Crucial funding needed to tackle workforce shortages
CRUCIAL funding is urgently needed in the medical physics and clinical engineering workforce as it is approaching the point of being unable to deliver the safe and effective services underpinning the NHS, according to IPEM.
The Institute has published a statement on the current workforce shortfalls within medical physics and clinical engineering (MPCE) and calls for action to be taken to combat the challenges being experienced by the workforce.
In a letter to Angela Douglas, Deputy Chief Scientific Officer for NHS England, and Helen Ross, Workforce Programme Lead, Dr Robert Farley, IPEM’s President, says lack of funding, a drop in the number of training places and a previous reliance on staff from overseas reflects the failure to plan and develop the workforce from within the UK.
‘Failure to plan’
Dr Farley states: ‘Clinical Scientists, technologists and engineers are a subgroup of the Healthcare Science workforce and play vital roles in the delivery of modern healthcare. For the last 10 years, it has been clear this workforce is approaching the point of being unable to deliver the safe and effective services underpinning our NHS.
‘Training numbers have consistently failed to keep pace with workforce turnover and the difficulty in meeting statutory Medical Physics Expert (MPE) requirements illustrates the significant challenges relating to career progression within MPCE.
‘Previous attempts to boost recruitment by attracting staff from overseas reflect the failure to plan and develop the workforce from within the UK.’
In the letter, Dr Farley says IPEM’s Workforce Intelligence Unit (WIU) has routinely surveyed and evaluated information relating to staffing levels within the MPCE workforce since 2013. From this, the WIU and IPEM volunteers have developed workforce models for multiple specialisms within MPCE to provide guidance outlining the essential requirements for a safe and effective workforce. These models have been critical in determining the established workforce shortfall in several areas of MPCE and have emphasised the need for further funding dedicated to increasing the workforce establishment.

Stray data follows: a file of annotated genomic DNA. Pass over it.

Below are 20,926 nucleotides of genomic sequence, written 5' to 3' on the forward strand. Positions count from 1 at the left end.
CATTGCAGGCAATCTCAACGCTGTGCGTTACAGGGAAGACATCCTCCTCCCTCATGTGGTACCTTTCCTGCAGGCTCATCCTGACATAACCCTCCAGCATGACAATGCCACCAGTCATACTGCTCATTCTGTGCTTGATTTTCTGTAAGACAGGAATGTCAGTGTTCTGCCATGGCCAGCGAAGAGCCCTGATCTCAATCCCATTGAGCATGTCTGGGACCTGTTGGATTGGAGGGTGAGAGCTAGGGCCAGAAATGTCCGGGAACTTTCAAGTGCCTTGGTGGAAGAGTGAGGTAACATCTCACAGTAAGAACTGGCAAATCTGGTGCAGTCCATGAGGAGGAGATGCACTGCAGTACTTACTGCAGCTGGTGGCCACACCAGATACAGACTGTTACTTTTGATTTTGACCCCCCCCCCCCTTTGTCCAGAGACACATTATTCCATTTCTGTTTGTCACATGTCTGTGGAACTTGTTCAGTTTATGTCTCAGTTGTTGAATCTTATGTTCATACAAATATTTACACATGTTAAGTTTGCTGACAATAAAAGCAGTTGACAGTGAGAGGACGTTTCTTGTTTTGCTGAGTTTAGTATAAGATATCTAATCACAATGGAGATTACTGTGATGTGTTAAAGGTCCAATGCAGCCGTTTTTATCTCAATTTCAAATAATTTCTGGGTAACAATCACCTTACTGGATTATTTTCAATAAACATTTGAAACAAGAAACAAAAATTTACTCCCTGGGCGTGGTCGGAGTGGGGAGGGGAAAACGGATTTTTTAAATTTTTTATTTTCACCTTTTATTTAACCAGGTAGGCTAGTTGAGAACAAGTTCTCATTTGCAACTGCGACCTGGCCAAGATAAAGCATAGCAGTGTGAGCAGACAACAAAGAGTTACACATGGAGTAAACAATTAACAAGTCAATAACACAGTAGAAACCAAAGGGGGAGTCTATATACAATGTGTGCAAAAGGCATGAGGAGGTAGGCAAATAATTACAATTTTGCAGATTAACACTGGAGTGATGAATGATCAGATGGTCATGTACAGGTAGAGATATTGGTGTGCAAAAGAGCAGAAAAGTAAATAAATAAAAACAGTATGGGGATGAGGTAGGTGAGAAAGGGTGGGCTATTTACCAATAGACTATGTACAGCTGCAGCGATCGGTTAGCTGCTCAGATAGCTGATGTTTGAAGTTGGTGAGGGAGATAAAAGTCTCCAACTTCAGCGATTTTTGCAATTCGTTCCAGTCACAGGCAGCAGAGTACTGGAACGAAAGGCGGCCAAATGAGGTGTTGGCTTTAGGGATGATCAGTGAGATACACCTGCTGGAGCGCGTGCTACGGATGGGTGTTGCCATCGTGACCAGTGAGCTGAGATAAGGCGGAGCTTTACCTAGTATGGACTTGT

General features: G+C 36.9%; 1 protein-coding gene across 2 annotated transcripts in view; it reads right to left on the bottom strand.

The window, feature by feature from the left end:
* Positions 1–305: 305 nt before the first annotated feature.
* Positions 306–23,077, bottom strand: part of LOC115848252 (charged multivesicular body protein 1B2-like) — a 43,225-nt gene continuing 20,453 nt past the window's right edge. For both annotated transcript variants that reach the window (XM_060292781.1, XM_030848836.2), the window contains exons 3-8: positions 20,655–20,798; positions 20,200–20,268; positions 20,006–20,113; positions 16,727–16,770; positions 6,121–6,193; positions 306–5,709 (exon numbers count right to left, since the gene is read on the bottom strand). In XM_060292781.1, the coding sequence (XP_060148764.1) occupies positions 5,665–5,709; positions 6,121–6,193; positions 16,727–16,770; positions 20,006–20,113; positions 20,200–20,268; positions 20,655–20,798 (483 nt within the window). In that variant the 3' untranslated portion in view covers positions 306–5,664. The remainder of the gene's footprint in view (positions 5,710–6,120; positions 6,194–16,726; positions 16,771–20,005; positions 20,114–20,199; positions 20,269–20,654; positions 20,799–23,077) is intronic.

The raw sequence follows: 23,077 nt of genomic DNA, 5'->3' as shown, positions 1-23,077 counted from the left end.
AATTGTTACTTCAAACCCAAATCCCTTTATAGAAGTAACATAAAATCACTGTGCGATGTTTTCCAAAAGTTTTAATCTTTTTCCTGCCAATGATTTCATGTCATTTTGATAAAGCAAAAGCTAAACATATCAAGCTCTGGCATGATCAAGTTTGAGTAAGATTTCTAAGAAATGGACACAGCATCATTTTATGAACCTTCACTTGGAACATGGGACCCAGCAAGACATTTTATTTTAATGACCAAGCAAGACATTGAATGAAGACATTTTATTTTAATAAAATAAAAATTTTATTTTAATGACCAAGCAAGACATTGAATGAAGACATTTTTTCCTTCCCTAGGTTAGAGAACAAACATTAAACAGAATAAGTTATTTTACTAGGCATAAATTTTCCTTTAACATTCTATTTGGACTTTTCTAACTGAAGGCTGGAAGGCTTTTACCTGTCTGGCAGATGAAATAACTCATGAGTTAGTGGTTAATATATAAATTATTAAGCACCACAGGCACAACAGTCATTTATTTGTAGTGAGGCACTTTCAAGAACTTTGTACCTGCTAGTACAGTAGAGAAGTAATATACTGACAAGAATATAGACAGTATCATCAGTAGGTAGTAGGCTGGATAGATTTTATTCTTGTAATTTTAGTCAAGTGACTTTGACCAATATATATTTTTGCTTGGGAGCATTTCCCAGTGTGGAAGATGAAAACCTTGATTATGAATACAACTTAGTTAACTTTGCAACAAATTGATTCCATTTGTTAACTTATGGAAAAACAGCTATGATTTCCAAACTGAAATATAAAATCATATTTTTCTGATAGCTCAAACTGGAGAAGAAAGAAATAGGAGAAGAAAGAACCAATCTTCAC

‘Swift and decisive action’
He said in IPEM’s view, the primary solution to redress the workforce shortage is to increase the amount of funding available and expand the number of MPCE training posts. In addition, funding should be made available to enable development of workforce skills to reach a safe establishment of experienced staff and certified Medical Physics Experts to ensure the workforce has a proficient and sustainable skill mix.
Dr Farley concluded: ‘Without swift and decisive action, the MPCE workforce will continue to decline. This will undoubtedly affect crucial aspects of patient care, with the potential to lead to missed or delayed diagnoses, unsafe equipment and long waiting lists for treatments/interventions.
‘There is a huge depth of concern among the MPCE workforce about the current state of their position within Healthcare Science. While we are all grateful for the significant increase in the number of places on the Scientist Training Programme, it is still not sufficient to address the workforce shortfall, and does nothing to help addresses shortages in the clinical technologist workforce.’